And fundamental to how we work and how we view things at COPA National, is our belief that kids have much to contribute, and wisdom to share with us. We share power with kids, and we recognize their knowledge and elicit their wisdom. We also model this way of being to the adults we work with.

Capacity Building

We believe that certain social factors such as a lack of information, dependence, and isolation, make children and women (and all marginalized social groups) particularly vulnerable to assault.

Therefore, all resources and activities created, developed, adapted, and disseminated by COPA National strive to reduce the vulnerability of children (and women, and members of all marginalized social groups) to assault. We do this in the following ways.

1) We facilitate people’s empowerment with TOOLS NOT RULES, sharing problem-solving tools and strategies that build their capacity to prevent violence and take care of themselves and others. We always frame it as tools not rules – in other words, as choices and not imposed. Trauma comes from loss of power and choice, so we aim to provide those who experienced trauma with opportunities to take back their power and build their confidence by making choices and taking action.

2) We aim to break the silence and secrecy surrounding violence against children, women, and other marginalized groups by providing accurate information and resources, addressing stereotypes and myths/false information around all forms of violence and its root causes, such as sexism, racism, etc.

3) We encourage children to seek and develop peer and adult support, and we educate adults on how they can provide empowering and respectful support to children. Problem-Solving Together is an excellent example of a tool that builds this capacity. It is a practical guide to supporting children who are struggling with a problem and also to helping them develop the ongoing ability to solve problems. This approach can be used with adults as well as children, modifying it as needed.

We suggest that adults who support safe, strong, and free children model positive action, respect the rights of children while seeking opportunities to share power with them, and recognize the capacity of a person to change. In our blogs, you will find many tools to support this approach. Here are 3 blogs about bullying that explain how to do this, step-by-step.

The importance of community

The Child Assault Prevention curriculum (CAP) was originally developed in response to the need of a community to know how to prevent the tragedy of child sexual assault. Thus, the whole idea of CAP is community-based. We believe that trauma-informed work needs to consider a more holistic approach through community mobilization and capacity-building. We know it can be a powerful force for positive change when we create spaces in our communities and schools where marginalized people are seen and heard and have a voice – and where they can explore together how to take care of themselves and others.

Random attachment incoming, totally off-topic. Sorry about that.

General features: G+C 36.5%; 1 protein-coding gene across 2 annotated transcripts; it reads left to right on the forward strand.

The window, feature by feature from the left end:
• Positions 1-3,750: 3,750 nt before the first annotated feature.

Our belief is that anyone can learn our approach, and we pick and choose our own facilitators from the community, based on their perspectives and their communication skills, and not only their professional standing. We provide them with training in respectful and empowering approaches to facilitating discussions, and to supporting and listening to children and adults. We do not set ourselves up as the experts, rather we recognize the wisdom of children, trauma survivors, and community members.

One of the ways in which COPA National is unique is that we offer programming to kids, their parents and caregivers, and to educators – the whole circle of care surrounding a child. When everyone is equipped with tools and strategies, kids reap the benefits, as the adults in their lives are collaborating to enhance their well-being. When everyone shares a collective understanding, it is more likely that each child will be safe, strong, and free.

Another innovative aspect of how we approach trauma-informed programming, is through whole school interventions such as Change Our World and Our Power in Adversity. These programs align not only with trauma-informed principles of consultation, collaboration, and capacity building, but also with the current understanding of successful approaches to change management (Peter Block, 2011 & Edgar Schein, 1999). This systemic approach to individual and collective transformation through empowerment can have a profoundly healing and transformative effect when embedded in a system like a school or a community.

COPA National has been operating according to trauma-informed principles for almost 30 years now – since our inception. What has impelled us more than anything over the years is our wholehearted commitment to the PREVENTION of violence and child abuse. Our trauma-informed approach, and the underlying theory of who is vulnerable and why, is what makes our prevention programming effective. Recognizing the social roots of all forms of violence including child abuse, we seek to bring about the social change needed to ensure that all children, from whatever social group, are safe, strong and free. By eliciting the wisdom and participation of survivors, we have been able to develop programming, interventions, and resources that are powerful, engaging, and that really work.